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The Scriptorium

Proem (2)

Deeper and more intensive. Psalm 119.2

Psalm 119.1-8 (2)

Pray Psalm 119.1-4.
Blessed are the undefiled in the way,
Who walk in the law of the L
ORD!
Blessed are those who keep His testimonies,
Who seek Him with the whole heart!
They also do no iniquity;
They walk in His ways.
You have commanded us
To keep Your precepts diligently.

Sing Psalm 119.1-4.
(Ode to Joy:
Joyful, Joyful, We Adore Thee)
Blessed are they whose way is blameless, all who walk within God’s Law,
who, His testimonies keeping, seek Him, filled with joy and awe.
These are they who, no wrong doing, ever walk within God’s ways.
Lord, Your precepts You command us; we would keep them all our days.

Read Psalm 119.1-8; meditate on verse 2.

Preparation

1. What new verbs are introduced in this verse?

2. How are we supposed to seek God?

Meditation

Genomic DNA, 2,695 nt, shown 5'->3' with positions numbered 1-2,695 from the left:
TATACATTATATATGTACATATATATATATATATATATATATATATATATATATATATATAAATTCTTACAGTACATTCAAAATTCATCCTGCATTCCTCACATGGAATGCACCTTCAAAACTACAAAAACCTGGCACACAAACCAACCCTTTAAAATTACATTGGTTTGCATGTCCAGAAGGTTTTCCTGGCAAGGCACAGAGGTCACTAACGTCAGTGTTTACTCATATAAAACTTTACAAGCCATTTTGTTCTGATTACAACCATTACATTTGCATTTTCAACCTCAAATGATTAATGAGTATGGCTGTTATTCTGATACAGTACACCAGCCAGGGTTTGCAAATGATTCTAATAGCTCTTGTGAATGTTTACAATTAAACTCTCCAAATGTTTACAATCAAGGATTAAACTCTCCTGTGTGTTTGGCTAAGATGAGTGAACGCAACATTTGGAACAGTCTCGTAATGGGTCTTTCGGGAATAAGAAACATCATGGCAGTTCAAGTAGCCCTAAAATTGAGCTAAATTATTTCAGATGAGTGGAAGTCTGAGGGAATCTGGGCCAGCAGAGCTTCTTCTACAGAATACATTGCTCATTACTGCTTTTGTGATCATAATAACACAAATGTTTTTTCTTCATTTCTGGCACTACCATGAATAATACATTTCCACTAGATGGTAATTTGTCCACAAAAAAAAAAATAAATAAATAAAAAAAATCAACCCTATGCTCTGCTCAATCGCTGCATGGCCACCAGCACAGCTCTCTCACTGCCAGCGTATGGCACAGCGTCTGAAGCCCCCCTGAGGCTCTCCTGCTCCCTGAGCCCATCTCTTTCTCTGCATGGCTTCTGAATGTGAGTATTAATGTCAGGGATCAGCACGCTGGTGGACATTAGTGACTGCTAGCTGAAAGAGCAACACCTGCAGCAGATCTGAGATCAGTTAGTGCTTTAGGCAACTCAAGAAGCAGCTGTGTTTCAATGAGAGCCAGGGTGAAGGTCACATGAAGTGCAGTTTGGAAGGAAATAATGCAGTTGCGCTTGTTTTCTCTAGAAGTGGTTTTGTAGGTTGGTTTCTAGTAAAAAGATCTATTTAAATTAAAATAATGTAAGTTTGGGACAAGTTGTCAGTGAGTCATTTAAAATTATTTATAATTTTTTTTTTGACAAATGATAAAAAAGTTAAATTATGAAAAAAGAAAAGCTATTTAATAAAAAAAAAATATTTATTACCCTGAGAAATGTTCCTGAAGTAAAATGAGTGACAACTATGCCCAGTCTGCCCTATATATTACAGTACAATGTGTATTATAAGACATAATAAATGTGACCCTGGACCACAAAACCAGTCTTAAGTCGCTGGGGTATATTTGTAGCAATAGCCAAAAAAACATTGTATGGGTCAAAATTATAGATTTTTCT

We’re continuing to look at the introduction to Psalm 119 – the proem – to see how it lays the cornerstone for the rest of the psalm. We saw in verse 1 that the focus is on the Lord and His Law; we must set aside all defilement and walk in God’s ways. This is the way of happiness. Happiness = walking in God’s Law.

Verse 2 further defines what it means to “walk in the law of the L
ORD!” Here is an example of how Hebrew poetry works to enrich its message by taking a statement to deeper and more intensive levels of meaning. Two additional verbs explain how happy people walk. First, we “keep” or more pointedly “guard” the “testimonies” of the Lord. The testimonies of God are what He has written for His people, and how saints and prophets have elaborated on and exemplified those testimonies by their own lives. We are to guard these as a precious treasure, and to keep watch over them so that they are always before us (cf. Deut. 6.8). We will know happiness as we are careful and diligent concerning the testimonies of God.

Second, we are to “seek” the Lord. Seeking implies attention and objectives for our walk. It deepens our focus on His Law by reminding us that what we’re really trying to achieve is the Presence of God, where there is fullness of joy and pleasure forevermore (Ps. 16.11). The end of our reading, meditating, and guarding God’s Law is to know God and to love and serve Him obediently in all our ways. This is the happy life.